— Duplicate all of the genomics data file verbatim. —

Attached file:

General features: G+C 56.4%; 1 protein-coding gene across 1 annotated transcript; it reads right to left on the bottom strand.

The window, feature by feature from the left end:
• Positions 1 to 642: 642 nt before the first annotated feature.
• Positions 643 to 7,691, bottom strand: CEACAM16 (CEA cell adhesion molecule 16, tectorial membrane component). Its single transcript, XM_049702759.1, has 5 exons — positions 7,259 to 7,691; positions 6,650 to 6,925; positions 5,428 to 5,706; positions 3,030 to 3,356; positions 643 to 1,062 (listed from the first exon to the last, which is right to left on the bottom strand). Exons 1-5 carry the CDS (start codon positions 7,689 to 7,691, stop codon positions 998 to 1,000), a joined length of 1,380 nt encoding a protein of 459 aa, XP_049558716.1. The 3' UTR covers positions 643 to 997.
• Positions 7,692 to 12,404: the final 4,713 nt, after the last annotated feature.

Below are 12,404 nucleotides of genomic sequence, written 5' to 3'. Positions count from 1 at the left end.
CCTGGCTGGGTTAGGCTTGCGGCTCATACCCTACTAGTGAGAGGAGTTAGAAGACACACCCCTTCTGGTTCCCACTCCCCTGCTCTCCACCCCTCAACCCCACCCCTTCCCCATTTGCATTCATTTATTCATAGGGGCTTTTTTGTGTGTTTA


General features: G+C 56.4%; 1 protein-coding gene across 1 annotated transcript; it reads right to left on the bottom strand.

The window, feature by feature from the left end:
• Positions 1 to 642: 642 nt before the first annotated feature.
• Positions 643 to 7,691, bottom strand: CEACAM16 (CEA cell adhesion molecule 16, tectorial membrane component). Its single transcript, XM_049702759.1, has 5 exons — positions 7,259 to 7,691; positions 6,650 to 6,925; positions 5,428 to 5,706; positions 3,030 to 3,356; positions 643 to 1,062 (listed from the first exon to the last, which is right to left on the bottom strand). Exons 1-5 carry the CDS (start codon positions 7,689 to 7,691, stop codon positions 998 to 1,000), a joined length of 1,380 nt encoding a protein of 459 aa, XP_049558716.1. The 3' UTR covers positions 643 to 997.
• Positions 7,692 to 12,404: the final 4,713 nt, after the last annotated feature.

Below are 12,404 nucleotides of genomic sequence, written 5' to 3'. Positions count from 1 at the left end.
CCTGGCTGGGTTAGGCTTGCGGCTCATACCCTACTAGTGAGAGGAGTTAGAAGACACACCCCTTCTGGTTCCCACTCCCCTGCTCTCCACCCCTCAACCCCACCCCTTCCCCATTTGCATTCATTTATTCATAGGGGCTTTTTTGTGTGTTTA